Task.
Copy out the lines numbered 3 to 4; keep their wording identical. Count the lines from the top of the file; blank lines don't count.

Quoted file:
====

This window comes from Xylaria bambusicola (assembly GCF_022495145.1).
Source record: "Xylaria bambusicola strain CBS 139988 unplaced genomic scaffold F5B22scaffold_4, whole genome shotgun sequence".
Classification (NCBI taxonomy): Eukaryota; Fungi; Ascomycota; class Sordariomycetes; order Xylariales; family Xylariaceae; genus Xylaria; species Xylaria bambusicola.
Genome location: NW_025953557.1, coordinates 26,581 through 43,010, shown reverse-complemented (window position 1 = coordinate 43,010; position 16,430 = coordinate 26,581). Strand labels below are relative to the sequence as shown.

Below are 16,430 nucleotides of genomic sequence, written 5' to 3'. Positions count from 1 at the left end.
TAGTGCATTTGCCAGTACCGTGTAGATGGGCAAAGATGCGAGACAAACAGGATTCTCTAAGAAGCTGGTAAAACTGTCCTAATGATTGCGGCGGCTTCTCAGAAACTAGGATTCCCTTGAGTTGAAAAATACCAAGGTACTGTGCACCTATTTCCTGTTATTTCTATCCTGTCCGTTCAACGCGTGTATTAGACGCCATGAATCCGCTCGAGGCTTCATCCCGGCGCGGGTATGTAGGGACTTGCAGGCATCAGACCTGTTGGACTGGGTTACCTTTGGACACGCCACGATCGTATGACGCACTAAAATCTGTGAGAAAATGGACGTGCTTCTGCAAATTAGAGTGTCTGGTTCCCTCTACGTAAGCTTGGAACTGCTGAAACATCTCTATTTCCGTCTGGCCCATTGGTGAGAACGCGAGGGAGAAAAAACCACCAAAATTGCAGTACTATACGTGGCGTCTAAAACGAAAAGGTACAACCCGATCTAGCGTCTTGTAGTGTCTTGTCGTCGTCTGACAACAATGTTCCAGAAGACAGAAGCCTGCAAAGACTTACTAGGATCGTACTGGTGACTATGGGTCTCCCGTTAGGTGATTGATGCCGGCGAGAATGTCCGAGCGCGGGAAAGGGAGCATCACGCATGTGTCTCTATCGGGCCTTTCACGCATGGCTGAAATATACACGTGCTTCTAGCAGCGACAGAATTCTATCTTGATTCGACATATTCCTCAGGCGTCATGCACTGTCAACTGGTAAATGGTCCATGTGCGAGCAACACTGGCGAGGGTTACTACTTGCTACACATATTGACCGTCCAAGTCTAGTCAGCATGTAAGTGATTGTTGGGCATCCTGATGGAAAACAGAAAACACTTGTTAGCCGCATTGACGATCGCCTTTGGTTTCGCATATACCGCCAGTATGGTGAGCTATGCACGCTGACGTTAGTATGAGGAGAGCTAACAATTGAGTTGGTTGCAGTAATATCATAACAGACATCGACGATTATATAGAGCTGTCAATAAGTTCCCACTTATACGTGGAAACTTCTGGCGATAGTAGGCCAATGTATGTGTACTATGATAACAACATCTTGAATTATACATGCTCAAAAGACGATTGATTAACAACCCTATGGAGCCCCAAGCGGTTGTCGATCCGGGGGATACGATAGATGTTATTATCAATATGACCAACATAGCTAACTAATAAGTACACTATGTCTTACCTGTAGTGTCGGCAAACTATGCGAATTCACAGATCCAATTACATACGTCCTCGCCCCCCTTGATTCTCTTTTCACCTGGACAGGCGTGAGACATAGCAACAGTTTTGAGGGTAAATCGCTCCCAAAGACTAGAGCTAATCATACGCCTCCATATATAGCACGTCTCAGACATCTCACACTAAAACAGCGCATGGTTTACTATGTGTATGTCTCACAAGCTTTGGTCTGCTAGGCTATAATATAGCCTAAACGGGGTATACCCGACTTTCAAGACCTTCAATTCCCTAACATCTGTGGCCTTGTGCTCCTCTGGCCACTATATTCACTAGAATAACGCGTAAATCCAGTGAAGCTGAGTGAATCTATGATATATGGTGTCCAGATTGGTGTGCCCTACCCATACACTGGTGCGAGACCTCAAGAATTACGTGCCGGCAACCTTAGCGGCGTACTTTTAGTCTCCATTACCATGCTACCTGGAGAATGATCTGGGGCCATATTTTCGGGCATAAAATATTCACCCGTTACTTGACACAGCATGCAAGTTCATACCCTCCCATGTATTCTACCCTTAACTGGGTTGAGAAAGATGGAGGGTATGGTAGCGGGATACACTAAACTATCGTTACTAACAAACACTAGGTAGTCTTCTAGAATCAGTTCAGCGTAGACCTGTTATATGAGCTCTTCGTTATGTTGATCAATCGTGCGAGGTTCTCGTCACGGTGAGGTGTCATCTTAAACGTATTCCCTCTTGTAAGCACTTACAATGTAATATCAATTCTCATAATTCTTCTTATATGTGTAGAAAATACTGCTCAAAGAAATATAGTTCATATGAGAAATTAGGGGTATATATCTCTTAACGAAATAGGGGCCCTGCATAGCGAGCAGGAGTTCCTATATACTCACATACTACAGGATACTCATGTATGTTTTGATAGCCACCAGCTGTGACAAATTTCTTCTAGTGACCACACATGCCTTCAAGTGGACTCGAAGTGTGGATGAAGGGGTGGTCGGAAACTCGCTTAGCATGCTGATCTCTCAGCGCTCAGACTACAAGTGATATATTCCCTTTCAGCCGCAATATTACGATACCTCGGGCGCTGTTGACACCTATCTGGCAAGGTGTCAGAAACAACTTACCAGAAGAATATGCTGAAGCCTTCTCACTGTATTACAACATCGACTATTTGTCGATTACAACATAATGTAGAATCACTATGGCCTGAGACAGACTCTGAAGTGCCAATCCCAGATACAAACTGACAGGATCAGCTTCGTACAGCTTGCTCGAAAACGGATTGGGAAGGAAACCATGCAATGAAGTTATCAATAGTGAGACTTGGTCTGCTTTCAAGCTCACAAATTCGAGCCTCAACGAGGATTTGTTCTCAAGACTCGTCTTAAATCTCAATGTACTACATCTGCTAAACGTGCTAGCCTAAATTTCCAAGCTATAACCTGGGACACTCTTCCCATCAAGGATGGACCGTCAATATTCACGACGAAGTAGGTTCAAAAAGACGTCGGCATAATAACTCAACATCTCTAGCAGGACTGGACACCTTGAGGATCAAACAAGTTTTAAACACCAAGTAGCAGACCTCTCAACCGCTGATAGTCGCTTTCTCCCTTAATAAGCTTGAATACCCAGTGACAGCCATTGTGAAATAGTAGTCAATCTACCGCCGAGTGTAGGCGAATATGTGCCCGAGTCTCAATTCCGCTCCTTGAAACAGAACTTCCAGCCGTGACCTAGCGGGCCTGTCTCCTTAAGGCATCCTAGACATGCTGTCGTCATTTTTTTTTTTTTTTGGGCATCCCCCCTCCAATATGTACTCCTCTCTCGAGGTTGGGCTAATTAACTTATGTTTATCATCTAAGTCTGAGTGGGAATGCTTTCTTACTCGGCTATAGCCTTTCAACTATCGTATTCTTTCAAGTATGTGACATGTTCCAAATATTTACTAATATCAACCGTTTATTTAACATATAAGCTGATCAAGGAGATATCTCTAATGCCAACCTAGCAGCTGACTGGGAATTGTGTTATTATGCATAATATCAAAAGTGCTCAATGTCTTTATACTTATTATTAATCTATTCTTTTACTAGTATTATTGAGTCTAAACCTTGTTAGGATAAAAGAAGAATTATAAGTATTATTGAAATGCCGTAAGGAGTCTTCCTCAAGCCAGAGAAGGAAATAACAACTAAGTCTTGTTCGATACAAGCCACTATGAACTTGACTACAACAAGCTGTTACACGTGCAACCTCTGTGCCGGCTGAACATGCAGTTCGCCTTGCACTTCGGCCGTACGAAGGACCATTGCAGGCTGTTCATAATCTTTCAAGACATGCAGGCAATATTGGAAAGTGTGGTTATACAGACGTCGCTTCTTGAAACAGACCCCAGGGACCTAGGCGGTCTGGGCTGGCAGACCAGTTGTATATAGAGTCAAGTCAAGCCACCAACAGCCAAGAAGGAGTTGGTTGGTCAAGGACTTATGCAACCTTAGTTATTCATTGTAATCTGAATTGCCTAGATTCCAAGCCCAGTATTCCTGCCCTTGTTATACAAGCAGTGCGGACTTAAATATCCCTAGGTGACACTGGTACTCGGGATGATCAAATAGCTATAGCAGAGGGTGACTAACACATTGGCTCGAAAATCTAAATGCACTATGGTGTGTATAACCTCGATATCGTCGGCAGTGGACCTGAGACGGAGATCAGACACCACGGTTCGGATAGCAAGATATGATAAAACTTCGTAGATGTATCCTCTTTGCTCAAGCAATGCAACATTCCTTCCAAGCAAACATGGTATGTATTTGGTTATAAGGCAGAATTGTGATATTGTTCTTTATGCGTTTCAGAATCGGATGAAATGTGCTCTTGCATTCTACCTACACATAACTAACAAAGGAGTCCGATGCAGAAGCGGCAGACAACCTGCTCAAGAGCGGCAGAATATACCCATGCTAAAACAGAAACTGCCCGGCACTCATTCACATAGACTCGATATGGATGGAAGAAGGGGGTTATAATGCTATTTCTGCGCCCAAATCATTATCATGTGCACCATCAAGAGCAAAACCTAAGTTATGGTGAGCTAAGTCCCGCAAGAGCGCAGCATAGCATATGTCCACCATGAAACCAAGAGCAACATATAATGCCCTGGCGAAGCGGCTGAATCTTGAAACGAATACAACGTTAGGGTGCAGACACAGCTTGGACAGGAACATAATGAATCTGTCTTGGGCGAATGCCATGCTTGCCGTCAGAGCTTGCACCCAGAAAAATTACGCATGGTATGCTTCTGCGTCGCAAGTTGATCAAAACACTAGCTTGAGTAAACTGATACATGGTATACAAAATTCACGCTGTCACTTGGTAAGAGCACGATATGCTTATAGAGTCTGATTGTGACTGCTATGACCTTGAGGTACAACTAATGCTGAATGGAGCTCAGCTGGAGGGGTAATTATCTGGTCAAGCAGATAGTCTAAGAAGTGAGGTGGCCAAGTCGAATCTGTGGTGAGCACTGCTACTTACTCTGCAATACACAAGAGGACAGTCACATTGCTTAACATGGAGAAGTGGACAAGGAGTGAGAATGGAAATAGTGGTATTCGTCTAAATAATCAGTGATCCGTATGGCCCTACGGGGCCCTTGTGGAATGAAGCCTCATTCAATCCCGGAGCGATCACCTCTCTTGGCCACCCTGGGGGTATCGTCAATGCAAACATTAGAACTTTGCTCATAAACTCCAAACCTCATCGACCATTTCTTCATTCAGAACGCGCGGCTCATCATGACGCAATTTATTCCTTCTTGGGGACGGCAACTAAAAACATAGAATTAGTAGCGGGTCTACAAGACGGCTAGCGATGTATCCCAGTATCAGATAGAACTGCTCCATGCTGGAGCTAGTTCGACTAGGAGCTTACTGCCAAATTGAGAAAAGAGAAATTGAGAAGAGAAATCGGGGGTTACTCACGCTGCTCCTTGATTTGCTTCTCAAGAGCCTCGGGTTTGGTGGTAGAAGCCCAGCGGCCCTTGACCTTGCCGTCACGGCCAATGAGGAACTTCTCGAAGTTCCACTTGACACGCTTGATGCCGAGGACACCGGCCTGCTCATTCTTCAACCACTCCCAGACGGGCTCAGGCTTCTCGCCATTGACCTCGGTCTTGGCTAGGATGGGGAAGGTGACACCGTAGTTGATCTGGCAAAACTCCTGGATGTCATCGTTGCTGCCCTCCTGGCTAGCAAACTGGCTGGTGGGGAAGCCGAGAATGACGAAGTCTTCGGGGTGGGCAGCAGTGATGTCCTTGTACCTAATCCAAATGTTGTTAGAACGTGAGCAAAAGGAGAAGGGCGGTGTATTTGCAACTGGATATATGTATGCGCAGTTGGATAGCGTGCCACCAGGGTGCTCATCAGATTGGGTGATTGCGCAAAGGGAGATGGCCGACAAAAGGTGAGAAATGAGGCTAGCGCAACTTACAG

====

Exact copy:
Classification (NCBI taxonomy): Eukaryota; Fungi; Ascomycota; class Sordariomycetes; order Xylariales; family Xylariaceae; genus Xylaria; species Xylaria bambusicola.
Genome location: NW_025953557.1, coordinates 26,581 through 43,010, shown reverse-complemented (window position 1 = coordinate 43,010; position 16,430 = coordinate 26,581). Strand labels below are relative to the sequence as shown.